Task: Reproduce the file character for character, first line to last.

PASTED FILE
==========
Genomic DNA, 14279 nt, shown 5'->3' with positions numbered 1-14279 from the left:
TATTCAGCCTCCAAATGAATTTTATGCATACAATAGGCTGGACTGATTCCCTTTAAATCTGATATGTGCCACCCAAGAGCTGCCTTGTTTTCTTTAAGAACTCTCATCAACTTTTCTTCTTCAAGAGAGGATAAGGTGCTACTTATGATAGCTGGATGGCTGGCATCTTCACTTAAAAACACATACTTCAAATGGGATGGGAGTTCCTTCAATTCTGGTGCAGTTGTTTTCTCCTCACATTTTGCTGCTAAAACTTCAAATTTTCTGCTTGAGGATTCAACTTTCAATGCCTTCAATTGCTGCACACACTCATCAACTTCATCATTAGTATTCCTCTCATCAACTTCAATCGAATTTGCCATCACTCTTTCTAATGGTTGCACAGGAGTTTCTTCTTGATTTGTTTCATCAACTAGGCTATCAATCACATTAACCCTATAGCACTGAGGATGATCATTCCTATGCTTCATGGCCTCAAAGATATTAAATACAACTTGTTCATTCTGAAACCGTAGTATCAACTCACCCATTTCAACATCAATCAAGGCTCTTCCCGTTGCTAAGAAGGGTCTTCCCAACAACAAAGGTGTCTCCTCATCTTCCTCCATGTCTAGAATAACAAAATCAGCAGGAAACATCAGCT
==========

Genomic DNA, 14279 nt, shown 5'->3' with positions numbered 1-14279 from the left:
TATTCAGCCTCCAAATGAATTTTATGCATACAATAGGCTGGACTGATTCCCTTTAAATCTGATATGTGCCACCCAAGAGCTGCCTTGTTTTCTTTAAGAACTCTCATCAACTTTTCTTCTTCAAGAGAGGATAAGGTGCTACTTATGATAGCTGGATGGCTGGCATCTTCACTTAAAAACACATACTTCAAATGGGATGGGAGTTCCTTCAATTCTGGTGCAGTTGTTTTCTCCTCACATTTTGCTGCTAAAACTTCAAATTTTCTGCTTGAGGATTCAACTTTCAATGCCTTCAATTGCTGCACACACTCATCAACTTCATCATTAGTATTCCTCTCATCAACTTCAATCGAATTTGCCATCACTCTTTCTAATGGTTGCACAGGAGTTTCTTCTTGATTTGTTTCATCAACTAGGCTATCAATCACATTAACCCTATAGCACTGAGGATGATCATTCCTATGCTTCATGGCCTCAAAGATATTAAATACAACTTGTTCATTCTGAAACCGTAGTATCAACTCACCCATTTCAACATCAATCAAGGCTCTTCCCGTTGCTAAGAAGGGTCTTCCCAACAACAAAGGTGTCTCCTCATCTTCCTCCATGTCTAGAATAACAAAATCAGCAGGAAACATCAGCT